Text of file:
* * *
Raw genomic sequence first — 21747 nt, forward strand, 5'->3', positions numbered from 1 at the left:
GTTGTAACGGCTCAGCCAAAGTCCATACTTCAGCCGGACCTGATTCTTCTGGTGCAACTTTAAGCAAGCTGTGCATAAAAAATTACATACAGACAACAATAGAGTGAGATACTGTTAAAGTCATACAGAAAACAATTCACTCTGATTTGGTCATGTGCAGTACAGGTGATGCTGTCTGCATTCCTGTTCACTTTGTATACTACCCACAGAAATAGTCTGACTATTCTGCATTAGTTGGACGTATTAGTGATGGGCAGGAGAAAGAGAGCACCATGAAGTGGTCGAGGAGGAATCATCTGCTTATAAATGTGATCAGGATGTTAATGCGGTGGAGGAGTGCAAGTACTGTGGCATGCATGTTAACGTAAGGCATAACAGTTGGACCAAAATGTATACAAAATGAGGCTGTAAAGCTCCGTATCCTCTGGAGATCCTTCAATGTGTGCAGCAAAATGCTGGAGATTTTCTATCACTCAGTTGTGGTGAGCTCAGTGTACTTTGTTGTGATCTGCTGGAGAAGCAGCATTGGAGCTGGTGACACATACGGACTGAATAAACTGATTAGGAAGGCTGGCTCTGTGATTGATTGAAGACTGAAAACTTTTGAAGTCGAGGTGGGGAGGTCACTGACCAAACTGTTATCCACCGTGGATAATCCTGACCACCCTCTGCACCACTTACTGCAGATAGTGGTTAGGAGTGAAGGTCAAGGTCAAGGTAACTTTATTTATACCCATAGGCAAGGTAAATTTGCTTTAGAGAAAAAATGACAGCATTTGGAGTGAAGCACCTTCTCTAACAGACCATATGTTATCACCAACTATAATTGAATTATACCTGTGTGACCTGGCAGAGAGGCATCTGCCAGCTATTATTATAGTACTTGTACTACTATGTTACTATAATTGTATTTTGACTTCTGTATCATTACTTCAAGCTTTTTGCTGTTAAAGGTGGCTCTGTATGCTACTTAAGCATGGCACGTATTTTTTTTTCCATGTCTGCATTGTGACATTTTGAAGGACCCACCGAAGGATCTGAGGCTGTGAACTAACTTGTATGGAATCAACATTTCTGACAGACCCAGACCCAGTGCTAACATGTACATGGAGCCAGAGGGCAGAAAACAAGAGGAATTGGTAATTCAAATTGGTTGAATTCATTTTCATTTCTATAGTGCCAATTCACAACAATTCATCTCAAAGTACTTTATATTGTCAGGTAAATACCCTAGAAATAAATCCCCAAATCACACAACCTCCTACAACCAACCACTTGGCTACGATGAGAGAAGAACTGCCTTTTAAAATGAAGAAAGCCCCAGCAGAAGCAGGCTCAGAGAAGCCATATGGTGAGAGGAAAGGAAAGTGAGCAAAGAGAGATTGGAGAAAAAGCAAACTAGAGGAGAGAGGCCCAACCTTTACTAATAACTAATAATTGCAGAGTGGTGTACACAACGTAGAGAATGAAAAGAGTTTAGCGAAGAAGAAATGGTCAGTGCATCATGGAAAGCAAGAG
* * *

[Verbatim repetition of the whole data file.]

Raw genomic sequence first — 21747 nt, forward strand, 5'->3', positions numbered from 1 at the left:
GTTGTAACGGCTCAGCCAAAGTCCATACTTCAGCCGGACCTGATTCTTCTGGTGCAACTTTAAGCAAGCTGTGCATAAAAAATTACATACAGACAACAATAGAGTGAGATACTGTTAAAGTCATACAGAAAACAATTCACTCTGATTTGGTCATGTGCAGTACAGGTGATGCTGTCTGCATTCCTGTTCACTTTGTATACTACCCACAGAAATAGTCTGACTATTCTGCATTAGTTGGACGTATTAGTGATGGGCAGGAGAAAGAGAGCACCATGAAGTGGTCGAGGAGGAATCATCTGCTTATAAATGTGATCAGGATGTTAATGCGGTGGAGGAGTGCAAGTACTGTGGCATGCATGTTAACGTAAGGCATAACAGTTGGACCAAAATGTATACAAAATGAGGCTGTAAAGCTCCGTATCCTCTGGAGATCCTTCAATGTGTGCAGCAAAATGCTGGAGATTTTCTATCACTCAGTTGTGGTGAGCTCAGTGTACTTTGTTGTGATCTGCTGGAGAAGCAGCATTGGAGCTGGTGACACATACGGACTGAATAAACTGATTAGGAAGGCTGGCTCTGTGATTGATTGAAGACTGAAAACTTTTGAAGTCGAGGTGGGGAGGTCACTGACCAAACTGTTATCCACCGTGGATAATCCTGACCACCCTCTGCACCACTTACTGCAGATAGTGGTTAGGAGTGAAGGTCAAGGTCAAGGTAACTTTATTTATACCCATAGGCAAGGTAAATTTGCTTTAGAGAAAAAATGACAGCATTTGGAGTGAAGCACCTTCTCTAACAGACCATATGTTATCACCAACTATAATTGAATTATACCTGTGTGACCTGGCAGAGAGGCATCTGCCAGCTATTATTATAGTACTTGTACTACTATGTTACTATAATTGTATTTTGACTTCTGTATCATTACTTCAAGCTTTTTGCTGTTAAAGGTGGCTCTGTATGCTACTTAAGCATGGCACGTATTTTTTTTTCCATGTCTGCATTGTGACATTTTGAAGGACCCACCGAAGGATCTGAGGCTGTGAACTAACTTGTATGGAATCAACATTTCTGACAGACCCAGACCCAGTGCTAACATGTACATGGAGCCAGAGGGCAGAAAACAAGAGGAATTGGTAATTCAAATTGGTTGAATTCATTTTCATTTCTATAGTGCCAATTCACAACAATTCATCTCAAAGTACTTTATATTGTCAGGTAAATACCCTAGAAATAAATCCCCAAATCACACAACCTCCTACAACCAACCACTTGGCTACGATGAGAGAAGAACTGCCTTTTAAAATGAAGAAAGCCCCAGCAGAAGCAGGCTCAGAGAAGCCATATGGTGAGAGGAAAGGAAAGTGAGCAAAGAGAGATTGGAGAAAAAGCAAACTAGAGGAGAGAGGCCCAACCTTTACTAATAACTAATAATTGCAGAGTGGTGTACACAACGTAGAGAATGAAAAGAGTTTAGCGAAGAAGAAATGGTCAGTGCATCATGGAAAGCAAGAG